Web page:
Shantaram

By: Gregory David Roberts

Shantaram is powerful, entrancing, and beautiful. At over 900 pages long, it's as thick as a dictionary, but the pages almost turned themselves—I read the book in a mere week. It's a work of fiction, as the characters and dialog were created by Roberts, but the unbelievable chain of events come directly from his life. From escaping maximum security prison to slum doctor to Indian gangster to fighting Russians in Pakistan, Roberts has lived one of the toughest, most fascinating of human lives. The story, the flow of prose, and the deep wells of philosophy put Shantaram near the top of the list of the best books I've ever read.

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I realized, somehow, through the screaming in my mind, that even in the shackled, bloody helplessness, I was still free: free to hate the men who were torturing me, or to forgive them... And the choice you make, between hating and forgiving, can become the story of your life.
What we call cowardice is often just another name for being taken by surprise, and courage is seldom any better than simply being well prepared.
A dream is a place where a wish and a fear meet.
I’d resisted it a few times, at first, but I soon learned that those obscure, unplanned journeys were invariably worthwhile, frequently interesting and enjoyable, and quite often important.
‘Khaderbhai is a man who makes the future,’ Abdullah concluded, as we stopped for a traffic signal. ‘Most of us—me and you, my brother—we wait for the future to come to us. But Abdel Khader Khan dreams the future, and then he plans it, and then he makes it happen. That is the difference between him and the rest of us.’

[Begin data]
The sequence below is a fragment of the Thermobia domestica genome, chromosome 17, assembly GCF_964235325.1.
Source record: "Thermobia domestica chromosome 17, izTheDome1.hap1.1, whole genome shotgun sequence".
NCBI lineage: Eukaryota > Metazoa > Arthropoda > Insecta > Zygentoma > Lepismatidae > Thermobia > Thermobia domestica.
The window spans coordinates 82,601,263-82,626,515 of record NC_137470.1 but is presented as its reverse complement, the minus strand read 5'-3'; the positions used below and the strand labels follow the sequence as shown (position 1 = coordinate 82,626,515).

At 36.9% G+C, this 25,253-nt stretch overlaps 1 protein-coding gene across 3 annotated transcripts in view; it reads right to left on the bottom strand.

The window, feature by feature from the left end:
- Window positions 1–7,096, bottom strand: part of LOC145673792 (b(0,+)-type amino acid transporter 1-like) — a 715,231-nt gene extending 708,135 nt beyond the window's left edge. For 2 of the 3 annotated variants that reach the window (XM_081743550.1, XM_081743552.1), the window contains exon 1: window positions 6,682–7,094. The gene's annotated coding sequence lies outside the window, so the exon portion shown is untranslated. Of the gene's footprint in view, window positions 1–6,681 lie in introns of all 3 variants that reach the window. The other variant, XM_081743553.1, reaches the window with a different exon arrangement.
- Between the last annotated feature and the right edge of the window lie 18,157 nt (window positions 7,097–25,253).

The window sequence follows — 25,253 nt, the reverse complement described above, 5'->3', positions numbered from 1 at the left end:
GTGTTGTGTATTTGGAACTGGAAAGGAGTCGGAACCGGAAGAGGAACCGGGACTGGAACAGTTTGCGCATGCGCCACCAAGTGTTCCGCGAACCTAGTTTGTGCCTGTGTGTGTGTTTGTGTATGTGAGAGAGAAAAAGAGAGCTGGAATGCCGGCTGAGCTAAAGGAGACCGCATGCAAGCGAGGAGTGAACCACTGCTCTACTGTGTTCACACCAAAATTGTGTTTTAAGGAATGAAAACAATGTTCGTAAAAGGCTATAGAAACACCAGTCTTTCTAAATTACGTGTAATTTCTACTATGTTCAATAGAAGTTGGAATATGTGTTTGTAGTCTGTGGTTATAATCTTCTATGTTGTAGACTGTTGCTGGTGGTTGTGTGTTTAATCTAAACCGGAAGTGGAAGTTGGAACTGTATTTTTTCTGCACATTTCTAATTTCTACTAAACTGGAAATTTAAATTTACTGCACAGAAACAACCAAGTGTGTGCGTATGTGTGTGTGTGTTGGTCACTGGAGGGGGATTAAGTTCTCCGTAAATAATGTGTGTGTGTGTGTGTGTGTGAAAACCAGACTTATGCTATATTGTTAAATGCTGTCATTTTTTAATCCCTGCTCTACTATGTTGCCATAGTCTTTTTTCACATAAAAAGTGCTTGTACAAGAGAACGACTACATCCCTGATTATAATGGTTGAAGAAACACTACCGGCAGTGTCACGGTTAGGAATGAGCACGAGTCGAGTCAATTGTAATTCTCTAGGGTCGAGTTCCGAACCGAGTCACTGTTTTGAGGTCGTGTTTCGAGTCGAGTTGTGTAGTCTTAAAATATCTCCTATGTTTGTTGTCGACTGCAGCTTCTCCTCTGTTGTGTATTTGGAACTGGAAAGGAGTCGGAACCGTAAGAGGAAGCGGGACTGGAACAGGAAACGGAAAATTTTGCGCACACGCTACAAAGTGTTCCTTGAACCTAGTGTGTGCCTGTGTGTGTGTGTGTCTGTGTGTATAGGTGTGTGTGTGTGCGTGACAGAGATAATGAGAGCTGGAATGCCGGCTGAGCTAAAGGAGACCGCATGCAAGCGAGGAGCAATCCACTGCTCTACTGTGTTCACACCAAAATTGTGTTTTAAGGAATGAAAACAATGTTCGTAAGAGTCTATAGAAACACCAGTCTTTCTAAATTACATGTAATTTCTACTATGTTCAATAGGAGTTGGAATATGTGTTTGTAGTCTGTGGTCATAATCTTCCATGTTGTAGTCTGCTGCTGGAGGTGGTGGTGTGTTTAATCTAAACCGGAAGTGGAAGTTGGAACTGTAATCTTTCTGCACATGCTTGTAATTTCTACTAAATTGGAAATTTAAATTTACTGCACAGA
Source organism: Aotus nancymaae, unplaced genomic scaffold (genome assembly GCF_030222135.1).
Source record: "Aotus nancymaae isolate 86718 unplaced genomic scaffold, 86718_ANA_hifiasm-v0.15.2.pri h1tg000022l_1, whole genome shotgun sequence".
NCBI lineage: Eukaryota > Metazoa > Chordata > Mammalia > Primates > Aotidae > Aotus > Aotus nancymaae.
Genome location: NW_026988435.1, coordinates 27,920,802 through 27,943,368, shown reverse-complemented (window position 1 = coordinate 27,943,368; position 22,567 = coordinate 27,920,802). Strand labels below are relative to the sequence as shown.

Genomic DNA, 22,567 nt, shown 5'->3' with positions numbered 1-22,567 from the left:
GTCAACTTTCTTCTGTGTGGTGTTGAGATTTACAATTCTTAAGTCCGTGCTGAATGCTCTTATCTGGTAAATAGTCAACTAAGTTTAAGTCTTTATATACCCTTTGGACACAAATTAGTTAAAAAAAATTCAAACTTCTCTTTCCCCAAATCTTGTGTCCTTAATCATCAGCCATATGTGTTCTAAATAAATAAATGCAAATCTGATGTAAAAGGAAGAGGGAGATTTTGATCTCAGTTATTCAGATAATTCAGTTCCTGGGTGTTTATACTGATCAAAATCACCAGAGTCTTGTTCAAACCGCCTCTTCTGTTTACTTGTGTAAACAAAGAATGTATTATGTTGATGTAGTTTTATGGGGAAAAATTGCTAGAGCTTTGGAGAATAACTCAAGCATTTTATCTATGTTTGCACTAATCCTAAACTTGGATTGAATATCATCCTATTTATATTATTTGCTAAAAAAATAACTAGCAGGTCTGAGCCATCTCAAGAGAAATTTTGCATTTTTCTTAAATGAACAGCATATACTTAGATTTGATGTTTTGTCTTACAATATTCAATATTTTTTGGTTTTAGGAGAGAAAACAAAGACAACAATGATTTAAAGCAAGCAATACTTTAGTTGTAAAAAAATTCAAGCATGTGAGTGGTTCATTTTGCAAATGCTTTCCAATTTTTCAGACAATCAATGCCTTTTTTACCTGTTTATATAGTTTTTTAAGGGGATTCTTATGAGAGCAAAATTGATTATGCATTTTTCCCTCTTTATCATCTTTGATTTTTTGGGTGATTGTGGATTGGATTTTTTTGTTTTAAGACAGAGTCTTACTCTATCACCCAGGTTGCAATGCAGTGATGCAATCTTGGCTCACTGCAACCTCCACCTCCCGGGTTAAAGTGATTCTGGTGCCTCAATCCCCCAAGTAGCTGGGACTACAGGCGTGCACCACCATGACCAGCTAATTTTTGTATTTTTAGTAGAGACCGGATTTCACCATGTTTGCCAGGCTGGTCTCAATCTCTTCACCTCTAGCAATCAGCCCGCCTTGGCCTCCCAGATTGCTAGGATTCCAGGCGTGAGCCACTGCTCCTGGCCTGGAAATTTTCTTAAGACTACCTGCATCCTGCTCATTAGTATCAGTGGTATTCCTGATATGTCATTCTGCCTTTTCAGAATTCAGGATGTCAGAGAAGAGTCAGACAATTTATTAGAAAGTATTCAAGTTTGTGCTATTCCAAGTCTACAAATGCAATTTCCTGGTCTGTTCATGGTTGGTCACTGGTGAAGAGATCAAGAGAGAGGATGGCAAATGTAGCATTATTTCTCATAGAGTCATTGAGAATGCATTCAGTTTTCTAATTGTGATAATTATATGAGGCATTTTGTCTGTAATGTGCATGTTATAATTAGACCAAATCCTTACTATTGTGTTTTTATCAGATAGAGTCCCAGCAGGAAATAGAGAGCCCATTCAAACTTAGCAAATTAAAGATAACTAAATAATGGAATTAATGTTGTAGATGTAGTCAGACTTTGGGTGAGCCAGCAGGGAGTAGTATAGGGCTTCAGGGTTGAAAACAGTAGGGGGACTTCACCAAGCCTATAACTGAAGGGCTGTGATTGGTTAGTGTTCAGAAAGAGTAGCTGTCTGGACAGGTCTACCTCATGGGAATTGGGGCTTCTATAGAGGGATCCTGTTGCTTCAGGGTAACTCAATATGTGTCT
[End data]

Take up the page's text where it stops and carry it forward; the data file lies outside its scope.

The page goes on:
I protested and tried to fight him off, but many hands from the street assisted him, and I was pushed into the group of dancers. I surrendered to India, as I did every day, then, and as I still do, every day of my life, no matter where I am in the world. I danced, following Vikram’s steps, and the rest of the street cheered us on.
The difference, as with most things in life, lay in the motive and the means.
The contrast between those rusted, graceless hulks and the elegant wooden boats beside them spoke a history, a modern saga, a world story that moved from life at sea, as a romantic calling, to the profiteer’s cold, efficient lusting for the bottom line.
If you ask people why killing, or any other crime, is wrong, they will tell you that it is against the law, or the Bible, or the Upanishads, or the Koran, or the Buddha’s eight-fold path, or their parents, or some authority that tells them it is wrong. But they don’t know why it is wrong. It may be true, what they say, but they don’t know why it is true.
Every time I left the slum I felt the urge to let go and surrender to a simpler, poorer life that was yet richer in respect, and love, and a vicinal connectedness to the surrounding sea of human hearts.

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